|Publication number||US5295334 A|
|Application number||US 07/760,757|
|Publication date||Mar 22, 1994|
|Filing date||Sep 16, 1991|
|Priority date||Sep 16, 1991|
|Publication number||07760757, 760757, US 5295334 A, US 5295334A, US-A-5295334, US5295334 A, US5295334A|
|Inventors||William B. Haraden|
|Original Assignee||Landis & Gyr Powers, Inc.|
|Export Citation||BiBTeX, EndNote, RefMan|
|Patent Citations (4), Referenced by (24), Classifications (8), Legal Events (5)|
|External Links: USPTO, USPTO Assignment, Espacenet|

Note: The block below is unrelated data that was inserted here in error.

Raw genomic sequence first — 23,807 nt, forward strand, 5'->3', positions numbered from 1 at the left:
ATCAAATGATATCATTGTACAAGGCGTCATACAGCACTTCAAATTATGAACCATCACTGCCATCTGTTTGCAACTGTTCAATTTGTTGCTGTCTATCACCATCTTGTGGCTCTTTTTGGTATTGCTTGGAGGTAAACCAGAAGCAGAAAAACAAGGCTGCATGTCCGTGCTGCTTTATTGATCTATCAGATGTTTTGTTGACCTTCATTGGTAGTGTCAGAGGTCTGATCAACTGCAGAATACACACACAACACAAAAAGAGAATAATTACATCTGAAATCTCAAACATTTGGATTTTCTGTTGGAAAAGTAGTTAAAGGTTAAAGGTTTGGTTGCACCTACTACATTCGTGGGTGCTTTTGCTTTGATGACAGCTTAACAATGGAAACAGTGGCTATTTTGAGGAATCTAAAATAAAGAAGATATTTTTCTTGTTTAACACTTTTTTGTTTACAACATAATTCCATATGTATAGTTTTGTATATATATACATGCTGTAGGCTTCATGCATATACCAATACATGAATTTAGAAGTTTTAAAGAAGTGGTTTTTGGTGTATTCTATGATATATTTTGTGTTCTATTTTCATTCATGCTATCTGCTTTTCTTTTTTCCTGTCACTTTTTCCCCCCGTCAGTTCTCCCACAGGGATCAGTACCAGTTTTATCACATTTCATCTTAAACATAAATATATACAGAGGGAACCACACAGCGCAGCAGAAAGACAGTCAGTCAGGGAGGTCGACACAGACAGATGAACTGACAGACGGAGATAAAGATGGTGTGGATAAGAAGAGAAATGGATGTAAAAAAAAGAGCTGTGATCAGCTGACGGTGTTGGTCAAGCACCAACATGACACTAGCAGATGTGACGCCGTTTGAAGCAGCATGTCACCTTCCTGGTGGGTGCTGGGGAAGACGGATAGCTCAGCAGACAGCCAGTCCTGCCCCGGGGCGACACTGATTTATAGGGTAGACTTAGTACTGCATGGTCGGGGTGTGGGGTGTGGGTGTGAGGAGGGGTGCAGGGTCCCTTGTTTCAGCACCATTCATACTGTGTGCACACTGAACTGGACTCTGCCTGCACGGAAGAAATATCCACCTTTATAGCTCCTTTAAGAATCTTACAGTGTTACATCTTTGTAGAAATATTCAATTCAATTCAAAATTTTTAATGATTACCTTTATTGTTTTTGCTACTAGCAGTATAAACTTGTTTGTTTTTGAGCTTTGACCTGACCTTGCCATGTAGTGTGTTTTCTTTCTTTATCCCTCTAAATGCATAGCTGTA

______________________________________1. Title: Apparatus for Controlling the Ventilation of Laboratory Fume HoodsInventors: Osman Ahmed, Steve Bradley, Steve Fritsche and Steve JacobSer. No.: 590,1952. Title: A System for Controlling the Differential Pressure of a Room Having Laboratory Fume HoodsInventors: Osman Ahmed and Steve BradleySer. No.: 589,9313. Title: A Method and Apparatus for Determining the Uncovered Size of an Opening Adapted to be Covered by Multiple Moveable DoorsInventors: Osman Ahmed, Steve Bradley and Steve FritscheSer. No.: 590,1944. Title: Laboratory Fume Hood Control Apparatus Having Improved Safety ConsiderationsInventor: Osman AhmedSer. No.: 589,9525. Title: Apparatus For Determining The Position of a Moveable Structure Along a TrackInventors: David A. Egbers and Steven JacobsSer. No.: 591,102______________________________________